"We don’t have that today in the ICU’s," Shoemaker pointed out. "Those days of having to call to come visit your loved one, and only stay for 15 minutes, those days are gone. And in this building, we encourage our families to stay with us, so that’s a wonderful feature. We also even offer privacy for our families, so we can pull the curtain if they need some privacy and private time, and their loved ones here need some as well."

Each room also has a view of the rooftop garden, or the surrounding hills. That’s not just for aesthetics.

"Well actually, there’s a lot of research now that says patients who have access to light and nature, actually require less pain medication, they actually do better, they go home faster, and even as beautiful as this room is, they still want to go home," Shoemaker said.

The seed money for this hospital came from North County taxpayers, who approved a $496 million bond measure in 2004. The Palomar Health District will pay the rest of the nearly $1 billion tab through future earnings and philanthropy.

The hospital has the capacity to eventually house more than 600 patients, more than double its current size.

Lead architect Michael Shanahan said this facility has been almost 10 years in the making. He sald from the beginning, the idea was to design a hospital that marked a complete departure from the old way of doing things.

"And what we’ve tried to do here is bring in a hospitality environment, trying to make it more comfortable. We’re actually trying to make it a desirable place to go, if you have to go, and I think that’s important," Shanahan explained. "I think the other piece that’s very, very important is you have to recognize that it’s more than just the patient. It’s the loved one that wants to stay with the patient, it’s the family that wants to come visit the patient. It’s the whole experience behind healing and providing the positive experience around the whole healing process. And that’s what we’re attempting to do here."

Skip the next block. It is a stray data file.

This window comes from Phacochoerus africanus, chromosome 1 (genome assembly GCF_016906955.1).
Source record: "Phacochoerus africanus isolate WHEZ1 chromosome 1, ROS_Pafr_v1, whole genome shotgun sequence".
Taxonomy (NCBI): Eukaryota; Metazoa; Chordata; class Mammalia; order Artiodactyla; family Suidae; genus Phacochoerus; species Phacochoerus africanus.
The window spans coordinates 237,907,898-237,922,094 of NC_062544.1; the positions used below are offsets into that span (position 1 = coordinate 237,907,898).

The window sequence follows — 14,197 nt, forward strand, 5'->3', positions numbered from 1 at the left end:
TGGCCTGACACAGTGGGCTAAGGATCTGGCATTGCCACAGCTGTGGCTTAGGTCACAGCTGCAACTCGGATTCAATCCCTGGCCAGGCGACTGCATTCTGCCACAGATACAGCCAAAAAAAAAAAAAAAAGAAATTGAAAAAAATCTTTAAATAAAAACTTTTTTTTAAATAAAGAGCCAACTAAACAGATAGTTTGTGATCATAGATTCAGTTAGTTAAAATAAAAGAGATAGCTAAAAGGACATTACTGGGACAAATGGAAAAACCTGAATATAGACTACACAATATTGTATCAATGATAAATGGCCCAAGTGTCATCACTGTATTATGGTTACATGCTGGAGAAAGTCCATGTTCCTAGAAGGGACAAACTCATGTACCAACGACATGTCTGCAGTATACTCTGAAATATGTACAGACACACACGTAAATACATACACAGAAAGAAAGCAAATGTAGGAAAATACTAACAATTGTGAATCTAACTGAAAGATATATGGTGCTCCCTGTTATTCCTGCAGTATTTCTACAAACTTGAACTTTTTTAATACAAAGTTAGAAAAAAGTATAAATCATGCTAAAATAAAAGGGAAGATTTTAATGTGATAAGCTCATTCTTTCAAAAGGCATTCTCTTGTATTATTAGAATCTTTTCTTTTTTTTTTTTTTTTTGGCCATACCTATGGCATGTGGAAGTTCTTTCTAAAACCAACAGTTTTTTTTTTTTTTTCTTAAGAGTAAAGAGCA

The new Palomar Medical Center will admit its first patients on Sunday. The old Palomar Hospital in downtown Escondido will remain open for maternity care, behavioral health, urgent care, and rehabilitation services.

Comments

Avatar for user 'daharbin'

daharbin | August 16, 2012 at 8:34 a.m. ― 2 years ago

I hope some consideration is given towards the cost of care. It seems to me that emphasis was placed on creating a monumental piece of architecture, and Palomar's website notes that the building cost almost $1 billion. That's something that patients ultimately have to pay. I'm glad to be in a nice building while I'm sick, but most of all I hate getting hit with massive bills once I am out (which has its own deleterious effect on health!), as has happened to many friends and relatives.

It's been noted elsewhere that other advanced countries pay a fraction of what the US pays per capita for health care, and yet they have better life expectancy. I hope we can learn from these health care systems.

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Avatar for user 'daharbin'

daharbin | August 16, 2012 at 8:49 a.m. ― 2 years ago

...and I should add that I do see that the building was partially paid for by bonds...so cost is split between taxpayers and patients. Still a lot of money for someplace I prefer not go to if I can help it.